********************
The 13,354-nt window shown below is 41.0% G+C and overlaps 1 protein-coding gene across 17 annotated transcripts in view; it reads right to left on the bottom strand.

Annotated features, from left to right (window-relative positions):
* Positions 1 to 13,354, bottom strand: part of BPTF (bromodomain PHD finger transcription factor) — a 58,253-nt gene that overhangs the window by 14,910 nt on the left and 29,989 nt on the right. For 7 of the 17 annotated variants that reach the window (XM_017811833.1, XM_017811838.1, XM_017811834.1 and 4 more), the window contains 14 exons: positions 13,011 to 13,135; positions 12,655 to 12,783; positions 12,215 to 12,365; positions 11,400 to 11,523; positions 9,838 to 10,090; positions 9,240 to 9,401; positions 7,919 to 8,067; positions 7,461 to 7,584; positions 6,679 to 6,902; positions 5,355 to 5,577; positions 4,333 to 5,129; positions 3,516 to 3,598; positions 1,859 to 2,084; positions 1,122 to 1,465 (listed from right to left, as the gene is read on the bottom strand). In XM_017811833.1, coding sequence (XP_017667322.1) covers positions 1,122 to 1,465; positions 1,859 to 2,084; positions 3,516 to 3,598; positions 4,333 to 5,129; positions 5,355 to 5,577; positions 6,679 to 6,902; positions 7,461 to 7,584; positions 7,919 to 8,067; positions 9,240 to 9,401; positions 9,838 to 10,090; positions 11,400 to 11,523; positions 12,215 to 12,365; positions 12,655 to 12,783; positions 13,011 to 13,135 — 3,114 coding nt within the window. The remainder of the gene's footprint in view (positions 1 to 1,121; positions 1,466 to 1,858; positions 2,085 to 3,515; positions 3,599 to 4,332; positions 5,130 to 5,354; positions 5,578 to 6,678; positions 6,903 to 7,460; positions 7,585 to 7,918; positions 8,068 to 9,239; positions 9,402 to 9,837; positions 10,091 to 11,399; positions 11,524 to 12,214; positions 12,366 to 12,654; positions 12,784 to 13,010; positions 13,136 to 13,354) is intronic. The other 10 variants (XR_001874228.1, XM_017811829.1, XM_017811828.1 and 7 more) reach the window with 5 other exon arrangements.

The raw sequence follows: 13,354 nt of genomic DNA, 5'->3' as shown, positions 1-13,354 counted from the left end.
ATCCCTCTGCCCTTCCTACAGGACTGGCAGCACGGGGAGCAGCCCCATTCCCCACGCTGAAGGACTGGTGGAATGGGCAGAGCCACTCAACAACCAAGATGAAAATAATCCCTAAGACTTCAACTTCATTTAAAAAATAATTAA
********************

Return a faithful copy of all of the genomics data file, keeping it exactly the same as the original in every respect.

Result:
The 13,354-nt window shown below is 41.0% G+C and overlaps 1 protein-coding gene across 17 annotated transcripts in view; it reads right to left on the bottom strand.

Annotated features, from left to right (window-relative positions):
* Positions 1 to 13,354, bottom strand: part of BPTF (bromodomain PHD finger transcription factor) — a 58,253-nt gene that overhangs the window by 14,910 nt on the left and 29,989 nt on the right. For 7 of the 17 annotated variants that reach the window (XM_017811833.1, XM_017811838.1, XM_017811834.1 and 4 more), the window contains 14 exons: positions 13,011 to 13,135; positions 12,655 to 12,783; positions 12,215 to 12,365; positions 11,400 to 11,523; positions 9,838 to 10,090; positions 9,240 to 9,401; positions 7,919 to 8,067; positions 7,461 to 7,584; positions 6,679 to 6,902; positions 5,355 to 5,577; positions 4,333 to 5,129; positions 3,516 to 3,598; positions 1,859 to 2,084; positions 1,122 to 1,465 (listed from right to left, as the gene is read on the bottom strand). In XM_017811833.1, coding sequence (XP_017667322.1) covers positions 1,122 to 1,465; positions 1,859 to 2,084; positions 3,516 to 3,598; positions 4,333 to 5,129; positions 5,355 to 5,577; positions 6,679 to 6,902; positions 7,461 to 7,584; positions 7,919 to 8,067; positions 9,240 to 9,401; positions 9,838 to 10,090; positions 11,400 to 11,523; positions 12,215 to 12,365; positions 12,655 to 12,783; positions 13,011 to 13,135 — 3,114 coding nt within the window. The remainder of the gene's footprint in view (positions 1 to 1,121; positions 1,466 to 1,858; positions 2,085 to 3,515; positions 3,599 to 4,332; positions 5,130 to 5,354; positions 5,578 to 6,678; positions 6,903 to 7,460; positions 7,585 to 7,918; positions 8,068 to 9,239; positions 9,402 to 9,837; positions 10,091 to 11,399; positions 11,524 to 12,214; positions 12,366 to 12,654; positions 12,784 to 13,010; positions 13,136 to 13,354) is intronic. The other 10 variants (XR_001874228.1, XM_017811829.1, XM_017811828.1 and 7 more) reach the window with 5 other exon arrangements.

The raw sequence follows: 13,354 nt of genomic DNA, 5'->3' as shown, positions 1-13,354 counted from the left end.
ATCCCTCTGCCCTTCCTACAGGACTGGCAGCACGGGGAGCAGCCCCATTCCCCACGCTGAAGGACTGGTGGAATGGGCAGAGCCACTCAACAACCAAGATGAAAATAATCCCTAAGACTTCAACTTCATTTAAAAAATAATTAA